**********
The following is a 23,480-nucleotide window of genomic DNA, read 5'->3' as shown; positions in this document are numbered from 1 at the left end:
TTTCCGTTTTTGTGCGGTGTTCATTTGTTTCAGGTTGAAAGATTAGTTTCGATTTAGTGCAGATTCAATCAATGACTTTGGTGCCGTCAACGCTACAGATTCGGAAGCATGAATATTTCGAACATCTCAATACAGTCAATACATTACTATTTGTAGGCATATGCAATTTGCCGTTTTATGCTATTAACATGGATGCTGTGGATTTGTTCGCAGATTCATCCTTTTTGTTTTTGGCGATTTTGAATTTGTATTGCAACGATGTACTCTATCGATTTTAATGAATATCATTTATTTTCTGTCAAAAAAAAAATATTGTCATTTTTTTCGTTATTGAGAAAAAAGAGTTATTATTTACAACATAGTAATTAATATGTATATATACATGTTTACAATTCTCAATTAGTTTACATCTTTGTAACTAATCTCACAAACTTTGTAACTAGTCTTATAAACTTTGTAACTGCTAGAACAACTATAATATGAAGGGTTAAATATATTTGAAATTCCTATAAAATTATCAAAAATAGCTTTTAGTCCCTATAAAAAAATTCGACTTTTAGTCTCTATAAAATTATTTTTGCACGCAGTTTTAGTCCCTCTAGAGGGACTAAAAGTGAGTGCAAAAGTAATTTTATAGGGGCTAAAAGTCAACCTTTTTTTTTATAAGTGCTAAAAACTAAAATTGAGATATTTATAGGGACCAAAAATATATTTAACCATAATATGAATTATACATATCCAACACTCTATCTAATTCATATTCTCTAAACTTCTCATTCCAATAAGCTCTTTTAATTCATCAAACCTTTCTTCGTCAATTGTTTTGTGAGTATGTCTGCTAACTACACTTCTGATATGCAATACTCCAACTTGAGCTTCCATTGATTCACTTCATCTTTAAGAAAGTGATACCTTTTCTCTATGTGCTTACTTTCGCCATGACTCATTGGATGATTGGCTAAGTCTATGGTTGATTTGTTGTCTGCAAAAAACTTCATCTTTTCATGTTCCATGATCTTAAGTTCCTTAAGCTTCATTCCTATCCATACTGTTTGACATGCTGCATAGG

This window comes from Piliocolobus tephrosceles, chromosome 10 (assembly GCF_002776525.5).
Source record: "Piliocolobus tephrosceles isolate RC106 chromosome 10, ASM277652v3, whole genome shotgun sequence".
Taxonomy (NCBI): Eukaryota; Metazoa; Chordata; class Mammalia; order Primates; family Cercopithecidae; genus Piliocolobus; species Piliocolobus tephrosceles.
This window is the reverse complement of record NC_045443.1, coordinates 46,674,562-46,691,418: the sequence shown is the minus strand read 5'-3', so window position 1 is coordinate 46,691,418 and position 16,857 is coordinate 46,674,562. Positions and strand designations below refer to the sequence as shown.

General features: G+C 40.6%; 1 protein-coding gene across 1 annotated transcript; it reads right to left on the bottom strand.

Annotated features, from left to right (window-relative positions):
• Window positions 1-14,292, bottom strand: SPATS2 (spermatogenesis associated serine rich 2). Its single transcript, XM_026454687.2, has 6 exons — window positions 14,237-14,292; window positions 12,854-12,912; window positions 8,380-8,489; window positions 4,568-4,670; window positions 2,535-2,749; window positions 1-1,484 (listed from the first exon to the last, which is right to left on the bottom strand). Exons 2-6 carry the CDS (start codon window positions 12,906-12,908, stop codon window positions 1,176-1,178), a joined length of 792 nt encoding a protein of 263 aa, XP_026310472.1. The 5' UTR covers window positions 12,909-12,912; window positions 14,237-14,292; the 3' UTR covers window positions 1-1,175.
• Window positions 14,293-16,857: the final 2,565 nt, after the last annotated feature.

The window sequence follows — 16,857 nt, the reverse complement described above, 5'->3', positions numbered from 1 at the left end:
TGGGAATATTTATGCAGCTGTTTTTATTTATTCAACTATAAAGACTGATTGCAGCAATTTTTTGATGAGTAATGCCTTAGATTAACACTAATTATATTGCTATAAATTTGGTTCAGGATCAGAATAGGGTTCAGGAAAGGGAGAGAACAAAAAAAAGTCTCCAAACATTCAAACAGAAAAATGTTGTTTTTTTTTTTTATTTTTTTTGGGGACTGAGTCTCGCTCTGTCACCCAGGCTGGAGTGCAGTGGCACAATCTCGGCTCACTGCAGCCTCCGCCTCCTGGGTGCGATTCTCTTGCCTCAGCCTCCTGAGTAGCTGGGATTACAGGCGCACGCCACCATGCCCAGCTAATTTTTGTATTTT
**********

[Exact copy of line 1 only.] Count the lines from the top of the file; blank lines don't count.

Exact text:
The following is a 23,480-nucleotide window of genomic DNA, read 5'->3' as shown; positions in this document are numbered from 1 at the left end: